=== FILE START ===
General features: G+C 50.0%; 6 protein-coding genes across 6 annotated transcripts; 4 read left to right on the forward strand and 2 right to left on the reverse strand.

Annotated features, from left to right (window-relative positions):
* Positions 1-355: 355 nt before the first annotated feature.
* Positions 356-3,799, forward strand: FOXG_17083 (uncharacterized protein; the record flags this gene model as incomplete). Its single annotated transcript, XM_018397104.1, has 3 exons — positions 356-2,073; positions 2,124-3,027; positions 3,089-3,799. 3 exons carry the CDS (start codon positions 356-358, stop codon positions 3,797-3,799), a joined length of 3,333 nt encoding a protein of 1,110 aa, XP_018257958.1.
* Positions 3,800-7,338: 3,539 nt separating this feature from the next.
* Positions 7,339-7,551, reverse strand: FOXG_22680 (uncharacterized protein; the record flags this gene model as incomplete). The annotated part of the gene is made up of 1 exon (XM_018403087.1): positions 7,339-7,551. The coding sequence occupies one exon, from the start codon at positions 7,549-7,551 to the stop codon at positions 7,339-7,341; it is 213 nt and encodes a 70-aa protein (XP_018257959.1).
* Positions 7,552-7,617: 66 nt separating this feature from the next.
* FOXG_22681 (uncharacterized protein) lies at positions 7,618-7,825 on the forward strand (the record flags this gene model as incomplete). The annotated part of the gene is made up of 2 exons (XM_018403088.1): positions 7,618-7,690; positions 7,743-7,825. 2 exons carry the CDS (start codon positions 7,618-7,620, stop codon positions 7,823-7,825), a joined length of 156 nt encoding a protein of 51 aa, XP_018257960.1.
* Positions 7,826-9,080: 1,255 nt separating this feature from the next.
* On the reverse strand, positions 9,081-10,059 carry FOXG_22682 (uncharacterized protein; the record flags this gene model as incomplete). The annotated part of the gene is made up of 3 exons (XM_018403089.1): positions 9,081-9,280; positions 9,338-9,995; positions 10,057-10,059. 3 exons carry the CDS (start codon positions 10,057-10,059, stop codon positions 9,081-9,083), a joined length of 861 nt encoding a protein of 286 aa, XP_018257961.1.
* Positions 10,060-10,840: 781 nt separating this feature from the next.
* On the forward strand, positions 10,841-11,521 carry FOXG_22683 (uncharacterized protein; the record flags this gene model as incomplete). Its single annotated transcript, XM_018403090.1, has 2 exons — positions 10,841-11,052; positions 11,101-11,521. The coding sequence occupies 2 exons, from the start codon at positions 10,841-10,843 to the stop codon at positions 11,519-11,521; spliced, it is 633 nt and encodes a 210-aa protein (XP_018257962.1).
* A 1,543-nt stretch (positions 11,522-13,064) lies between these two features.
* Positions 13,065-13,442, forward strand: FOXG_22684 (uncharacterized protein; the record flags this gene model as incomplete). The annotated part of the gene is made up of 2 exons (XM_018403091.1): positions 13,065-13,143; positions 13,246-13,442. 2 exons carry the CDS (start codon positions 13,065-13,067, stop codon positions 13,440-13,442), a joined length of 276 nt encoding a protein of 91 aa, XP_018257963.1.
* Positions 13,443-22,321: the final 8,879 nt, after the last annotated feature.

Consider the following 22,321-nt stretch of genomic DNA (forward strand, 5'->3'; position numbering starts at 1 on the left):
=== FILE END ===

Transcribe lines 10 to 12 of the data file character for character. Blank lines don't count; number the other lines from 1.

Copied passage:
* On the reverse strand, positions 9,081-10,059 carry FOXG_22682 (uncharacterized protein; the record flags this gene model as incomplete). The annotated part of the gene is made up of 3 exons (XM_018403089.1): positions 9,081-9,280; positions 9,338-9,995; positions 10,057-10,059. 3 exons carry the CDS (start codon positions 10,057-10,059, stop codon positions 9,081-9,083), a joined length of 861 nt encoding a protein of 286 aa, XP_018257961.1.
* Positions 10,060-10,840: 781 nt separating this feature from the next.
* On the forward strand, positions 10,841-11,521 carry FOXG_22683 (uncharacterized protein; the record flags this gene model as incomplete). Its single annotated transcript, XM_018403090.1, has 2 exons — positions 10,841-11,052; positions 11,101-11,521. The coding sequence occupies 2 exons, from the start codon at positions 10,841-10,843 to the stop codon at positions 11,519-11,521; spliced, it is 633 nt and encodes a 210-aa protein (XP_018257962.1).